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Music Heals:
Why We’re Supporting Music Therapy

by Marley Jay

If you love music – if you’ve followed a favorite artist for years and years, or if you organize your calendar around Beacon Runs and summer tour dates, or if you travel far and wide to see bands – you know the power of music. It elevates good moments and makes great times unforgettable. And when we’re feeling low, it can speak to us on a deeper level, express our emotions, and sustain us when we need it most. I think all music fans understand that intuitively, but some of us experience that power on a deeper level.

My brother Tyler taught me that. Tyler was pretty much destined to be a music nut, and he attended his first Allman Brothers concert at age 8. By the time he first got into the Beacon Theatre, he was hooked. At school and camp he would discourse about the music, the dates it was recorded and the players and album like someone two or three times his age. His tastes broadened to include the Grateful Dead and Phish and Soulive and Widespread Panic, and his passion deepened. The music became a part of him and he evangelized about what he loved. If he loved a band or a song, he wanted to share it with everyone.

Tyler couldn’t have known it then, but he was going to depend on music a great deal in his life. When he was a freshman in high school he was diagnosed with chordoma, a spinal cancer with an incidence of one in a million. He spent the winter being poked and prodded and scanned at doctors’ appointments and heard a lot of bad news. When all else failed, he focused on the Allman Brothers’ cover of “I Walk on Gilded Splinters” to try to keep his cool.

In the months that followed he went through brain surgeries and spent months in the hospital, then went through physical therapy and radiation treatment. There were extreme highs and lows in the years afterward, and music was always a critical part of them. One summer my mother introduced him to the work of The Band. Their music unfolded like plays and the songs transported him to another time and place.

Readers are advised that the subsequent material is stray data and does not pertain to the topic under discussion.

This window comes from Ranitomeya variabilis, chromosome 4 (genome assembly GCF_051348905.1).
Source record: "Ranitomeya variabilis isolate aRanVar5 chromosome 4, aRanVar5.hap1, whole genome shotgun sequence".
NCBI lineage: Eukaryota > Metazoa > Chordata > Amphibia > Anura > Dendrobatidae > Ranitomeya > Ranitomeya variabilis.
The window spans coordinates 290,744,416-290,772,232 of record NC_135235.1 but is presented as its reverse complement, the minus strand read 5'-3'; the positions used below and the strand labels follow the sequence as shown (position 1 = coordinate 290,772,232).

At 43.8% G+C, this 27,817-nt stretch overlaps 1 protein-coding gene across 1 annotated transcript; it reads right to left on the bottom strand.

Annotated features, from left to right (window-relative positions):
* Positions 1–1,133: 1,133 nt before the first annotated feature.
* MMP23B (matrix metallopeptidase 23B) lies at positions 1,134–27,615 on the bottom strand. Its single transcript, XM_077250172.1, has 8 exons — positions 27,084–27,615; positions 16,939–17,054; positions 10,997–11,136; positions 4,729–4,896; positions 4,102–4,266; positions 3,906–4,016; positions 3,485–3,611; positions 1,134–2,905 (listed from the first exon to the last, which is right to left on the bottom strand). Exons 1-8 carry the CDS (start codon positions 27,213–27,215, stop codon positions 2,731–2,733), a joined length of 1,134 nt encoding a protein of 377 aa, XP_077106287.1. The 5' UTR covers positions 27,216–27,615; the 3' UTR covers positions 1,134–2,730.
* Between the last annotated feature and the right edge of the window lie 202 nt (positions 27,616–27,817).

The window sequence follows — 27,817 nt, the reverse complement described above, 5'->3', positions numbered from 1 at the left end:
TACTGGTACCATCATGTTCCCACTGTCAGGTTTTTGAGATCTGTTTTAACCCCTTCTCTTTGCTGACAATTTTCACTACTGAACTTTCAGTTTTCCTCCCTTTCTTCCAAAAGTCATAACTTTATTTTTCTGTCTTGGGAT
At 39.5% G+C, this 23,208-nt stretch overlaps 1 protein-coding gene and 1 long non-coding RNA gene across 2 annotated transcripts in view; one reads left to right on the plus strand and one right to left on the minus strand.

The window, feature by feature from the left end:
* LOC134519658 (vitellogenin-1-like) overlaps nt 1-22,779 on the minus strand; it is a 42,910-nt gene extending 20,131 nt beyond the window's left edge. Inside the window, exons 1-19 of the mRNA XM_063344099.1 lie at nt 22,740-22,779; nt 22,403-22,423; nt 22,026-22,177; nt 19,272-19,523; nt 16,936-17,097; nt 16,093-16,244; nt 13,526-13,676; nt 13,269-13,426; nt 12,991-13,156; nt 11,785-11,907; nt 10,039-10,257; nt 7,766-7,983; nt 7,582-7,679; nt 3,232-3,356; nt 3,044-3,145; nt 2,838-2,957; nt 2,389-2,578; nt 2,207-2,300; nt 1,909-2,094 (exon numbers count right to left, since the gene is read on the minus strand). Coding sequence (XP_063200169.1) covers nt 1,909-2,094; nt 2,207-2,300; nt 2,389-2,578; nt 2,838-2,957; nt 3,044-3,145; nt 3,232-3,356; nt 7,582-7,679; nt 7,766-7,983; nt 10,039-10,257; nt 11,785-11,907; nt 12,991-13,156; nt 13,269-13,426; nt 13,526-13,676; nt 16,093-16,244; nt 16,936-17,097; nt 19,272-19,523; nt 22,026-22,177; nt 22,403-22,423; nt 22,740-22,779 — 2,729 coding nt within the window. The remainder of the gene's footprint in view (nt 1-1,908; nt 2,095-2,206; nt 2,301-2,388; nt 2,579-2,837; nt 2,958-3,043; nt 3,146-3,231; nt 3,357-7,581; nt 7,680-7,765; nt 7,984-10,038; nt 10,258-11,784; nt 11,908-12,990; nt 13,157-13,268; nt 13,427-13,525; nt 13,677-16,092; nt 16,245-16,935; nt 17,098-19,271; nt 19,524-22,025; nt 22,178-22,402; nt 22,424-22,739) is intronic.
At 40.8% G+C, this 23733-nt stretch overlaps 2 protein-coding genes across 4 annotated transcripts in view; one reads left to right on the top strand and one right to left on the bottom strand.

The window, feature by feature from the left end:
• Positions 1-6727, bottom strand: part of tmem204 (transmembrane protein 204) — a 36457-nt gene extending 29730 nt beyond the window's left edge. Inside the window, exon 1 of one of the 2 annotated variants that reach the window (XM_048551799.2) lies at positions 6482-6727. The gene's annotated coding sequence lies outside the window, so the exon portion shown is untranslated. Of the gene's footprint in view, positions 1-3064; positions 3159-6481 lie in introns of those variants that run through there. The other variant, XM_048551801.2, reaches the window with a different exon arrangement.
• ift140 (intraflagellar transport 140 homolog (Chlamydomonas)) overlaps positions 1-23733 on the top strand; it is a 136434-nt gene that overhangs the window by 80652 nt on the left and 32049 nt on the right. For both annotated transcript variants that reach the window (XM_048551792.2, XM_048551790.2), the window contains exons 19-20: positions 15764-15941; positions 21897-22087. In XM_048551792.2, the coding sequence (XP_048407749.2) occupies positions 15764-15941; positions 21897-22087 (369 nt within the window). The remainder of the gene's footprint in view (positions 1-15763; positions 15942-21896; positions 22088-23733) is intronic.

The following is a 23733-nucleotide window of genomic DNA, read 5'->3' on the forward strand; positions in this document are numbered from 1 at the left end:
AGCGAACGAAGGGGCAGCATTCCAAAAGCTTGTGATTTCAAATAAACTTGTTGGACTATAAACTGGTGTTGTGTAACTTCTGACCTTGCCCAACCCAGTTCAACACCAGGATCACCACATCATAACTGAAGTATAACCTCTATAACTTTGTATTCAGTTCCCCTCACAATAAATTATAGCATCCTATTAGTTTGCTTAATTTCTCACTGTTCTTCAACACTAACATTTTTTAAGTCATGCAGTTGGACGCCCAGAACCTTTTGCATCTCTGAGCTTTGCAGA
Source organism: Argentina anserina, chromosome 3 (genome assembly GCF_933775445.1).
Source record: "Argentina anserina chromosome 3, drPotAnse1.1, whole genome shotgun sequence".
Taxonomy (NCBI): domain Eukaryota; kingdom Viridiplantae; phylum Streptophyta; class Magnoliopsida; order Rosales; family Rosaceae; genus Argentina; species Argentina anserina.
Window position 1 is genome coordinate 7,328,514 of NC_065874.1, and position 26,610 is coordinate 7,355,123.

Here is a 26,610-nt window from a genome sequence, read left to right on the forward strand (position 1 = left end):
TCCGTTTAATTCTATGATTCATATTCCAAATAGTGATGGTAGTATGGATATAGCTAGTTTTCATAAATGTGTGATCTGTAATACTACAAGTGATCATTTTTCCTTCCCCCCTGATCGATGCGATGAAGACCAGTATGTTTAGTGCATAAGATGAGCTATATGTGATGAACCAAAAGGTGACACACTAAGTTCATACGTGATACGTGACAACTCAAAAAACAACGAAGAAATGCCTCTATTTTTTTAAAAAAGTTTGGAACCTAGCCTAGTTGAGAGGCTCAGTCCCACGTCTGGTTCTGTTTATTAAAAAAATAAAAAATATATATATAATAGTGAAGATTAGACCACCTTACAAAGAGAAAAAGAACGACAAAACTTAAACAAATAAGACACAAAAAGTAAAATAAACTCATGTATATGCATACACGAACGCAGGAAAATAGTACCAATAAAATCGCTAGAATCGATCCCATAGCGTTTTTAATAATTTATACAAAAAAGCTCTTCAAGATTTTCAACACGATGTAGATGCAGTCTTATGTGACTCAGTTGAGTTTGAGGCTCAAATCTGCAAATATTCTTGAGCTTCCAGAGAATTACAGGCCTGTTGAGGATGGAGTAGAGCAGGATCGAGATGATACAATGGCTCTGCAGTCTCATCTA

At 17 Tyler was almost back where he started after his doctors found a recurrence and he went through a grueling chemotherapy regimen. But as his treatment wound down he had something to look forward to: through the Make-A-Wish Foundation he had received tickets to 10 of the Allman Brothers’ Beacon shows. Tyler was front and center for the legendary 2009 run, bringing friends and family to watch a string of great shows featuring a parade of special guests. Late in the run Make-A-Wish treated our family to a dinner with Derek Trucks and Oteil Burbridge. They both enjoyed Tyler’s company, and Tyler spent most of the night whispering and laughing with Oteil.

A few nights later Tyler found himself seated onstage for the last few nights of the Allmans’ party, and we watched awestruck as Oteil played Tyler’s bass during the band’s performances of “Keep on Smilin’” and “Soulshine.”

When the run ended Tyler was off to Boston for more radiation treatment, but by now something had changed. Tyler had become determined to help chordoma patients like himself even if it meant his friends wouldn’t see him as a normal kid anymore. That summer he told his camp friends the truth – that he might have only a few years to live – to raise money to help find a cure. By then the act of speaking had become difficult for Tyler, but he got up in front of the crowd and pressed on. I imagine him telling hundreds of friends and parents and I always hear Rick Danko singing one of The Band’s great songs: